Other innovations plan to kill off the mouse, replacing it with pressure strips or foot pedals to scroll down pages or move things around the screen.
Even the average everyday desk could be up for an overhaul. New Zealand company recently unveiled its prototype for completely new chair-based computer system, la Starship Enterprise. The “zero gravity chair” developed by Petone-based Vision provides neck to ankle support in curved design that “exactly matches the position the body assumes when floating weightless in space”.
Back on planet earth ergonomic solutions don’t just revolve around chair shape and body posture. They take into account bundle of operational and environmental factors, all of which put people at the centre. They look at the interfaces between user/equipment, user/workspace (including seating, workbench height etc), user/environment (noise, heat, lighting etc), and user/organisation and question whether the work culture supports and encourages healthy work practices.
There really isn’t much excuse any more not to get it right. An Occupational Safety and Health (OSH) Code of Practice issued three years ago provides guidelines for safe practice and the ACC website has detailed advice on such things as equipment use, posture, muscle-relaxing exercises, operational practice, environmental issues and stress.
The whole manual hazard identification system is well documented and encourages broad perspective, says ergonomics specialist Marion Edwin. “You don’t just look at the desk and computer. You need to take into account factors including how the job is organised, whether software can reduce mouse abuse, how and when work breaks are taken, or whether there is enough postural and task variation.”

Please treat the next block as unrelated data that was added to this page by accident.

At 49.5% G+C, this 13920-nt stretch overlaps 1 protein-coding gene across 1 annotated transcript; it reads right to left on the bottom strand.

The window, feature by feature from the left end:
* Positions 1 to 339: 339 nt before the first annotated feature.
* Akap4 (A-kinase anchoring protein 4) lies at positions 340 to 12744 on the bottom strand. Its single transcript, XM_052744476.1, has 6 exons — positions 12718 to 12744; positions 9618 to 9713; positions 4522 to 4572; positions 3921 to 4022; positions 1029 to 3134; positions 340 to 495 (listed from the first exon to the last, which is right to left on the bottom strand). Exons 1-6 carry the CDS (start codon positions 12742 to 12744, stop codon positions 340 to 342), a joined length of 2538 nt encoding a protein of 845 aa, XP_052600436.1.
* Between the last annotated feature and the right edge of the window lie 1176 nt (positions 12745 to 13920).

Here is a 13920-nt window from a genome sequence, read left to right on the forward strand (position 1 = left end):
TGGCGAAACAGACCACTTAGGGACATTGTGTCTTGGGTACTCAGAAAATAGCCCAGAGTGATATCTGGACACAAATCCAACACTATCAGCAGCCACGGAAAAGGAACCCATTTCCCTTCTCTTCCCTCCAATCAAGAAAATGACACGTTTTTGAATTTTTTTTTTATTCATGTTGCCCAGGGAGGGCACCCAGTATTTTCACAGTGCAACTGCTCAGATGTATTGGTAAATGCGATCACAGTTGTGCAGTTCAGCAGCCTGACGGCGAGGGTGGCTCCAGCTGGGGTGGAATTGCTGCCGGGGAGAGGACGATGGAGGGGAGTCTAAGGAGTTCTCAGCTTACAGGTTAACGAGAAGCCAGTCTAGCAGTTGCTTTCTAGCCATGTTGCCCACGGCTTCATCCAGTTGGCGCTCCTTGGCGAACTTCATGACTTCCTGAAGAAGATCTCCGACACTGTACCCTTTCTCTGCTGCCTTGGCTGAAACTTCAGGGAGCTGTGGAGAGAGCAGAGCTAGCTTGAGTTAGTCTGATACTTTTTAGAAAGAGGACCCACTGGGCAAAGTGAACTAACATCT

Remaining in one position for too long restricts blood flow and leads to fatigue. Tension speeds up the process. It is, therefore, good idea to make frequent small adjustments to posture. At the state-of-the-art end of postural variation are desks that can be adjusted to sit or stand at.
Variation is key issue for anyone doing repetitive task, particularly when it’s intensive, says Edwin. “People doing continual keyboarding or data entry need to take micro-pauses every three to five minutes, what I call ‘stop, drop and flop’. Drop your arms into your lap or by your side, take deep breath and just let them flop – it helps return blood flow to the muscle.”
It’s often matter of learning to use natural pauses such as when the computer screen is refreshing, during save, or download. Instead of waiting, poised for the next thing, slip briefly into flop mode, she suggests.